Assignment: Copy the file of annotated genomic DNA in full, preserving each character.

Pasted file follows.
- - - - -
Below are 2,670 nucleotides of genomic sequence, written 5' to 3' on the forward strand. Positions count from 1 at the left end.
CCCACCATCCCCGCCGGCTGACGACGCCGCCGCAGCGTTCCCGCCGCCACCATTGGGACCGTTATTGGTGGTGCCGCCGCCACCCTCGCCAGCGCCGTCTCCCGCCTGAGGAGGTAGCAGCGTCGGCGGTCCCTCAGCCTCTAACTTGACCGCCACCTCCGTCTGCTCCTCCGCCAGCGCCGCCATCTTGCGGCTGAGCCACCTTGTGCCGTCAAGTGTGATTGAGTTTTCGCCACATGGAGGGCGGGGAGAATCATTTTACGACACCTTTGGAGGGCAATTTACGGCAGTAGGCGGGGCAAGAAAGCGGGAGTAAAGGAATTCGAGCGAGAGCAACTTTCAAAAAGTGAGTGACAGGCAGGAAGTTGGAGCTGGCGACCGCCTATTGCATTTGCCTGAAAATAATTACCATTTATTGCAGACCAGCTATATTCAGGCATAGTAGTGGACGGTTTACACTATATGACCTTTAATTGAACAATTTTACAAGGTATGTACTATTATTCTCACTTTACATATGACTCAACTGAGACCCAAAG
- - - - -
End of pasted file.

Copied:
Below are 2,670 nucleotides of genomic sequence, written 5' to 3' on the forward strand. Positions count from 1 at the left end.
CCCACCATCCCCGCCGGCTGACGACGCCGCCGCAGCGTTCCCGCCGCCACCATTGGGACCGTTATTGGTGGTGCCGCCGCCACCCTCGCCAGCGCCGTCTCCCGCCTGAGGAGGTAGCAGCGTCGGCGGTCCCTCAGCCTCTAACTTGACCGCCACCTCCGTCTGCTCCTCCGCCAGCGCCGCCATCTTGCGGCTGAGCCACCTTGTGCCGTCAAGTGTGATTGAGTTTTCGCCACATGGAGGGCGGGGAGAATCATTTTACGACACCTTTGGAGGGCAATTTACGGCAGTAGGCGGGGCAAGAAAGCGGGAGTAAAGGAATTCGAGCGAGAGCAACTTTCAAAAAGTGAGTGACAGGCAGGAAGTTGGAGCTGGCGACCGCCTATTGCATTTGCCTGAAAATAATTACCATTTATTGCAGACCAGCTATATTCAGGCATAGTAGTGGACGGTTTACACTATATGACCTTTAATTGAACAATTTTACAAGGTATGTACTATTATTCTCACTTTACATATGACTCAACTGAGACCCAAAG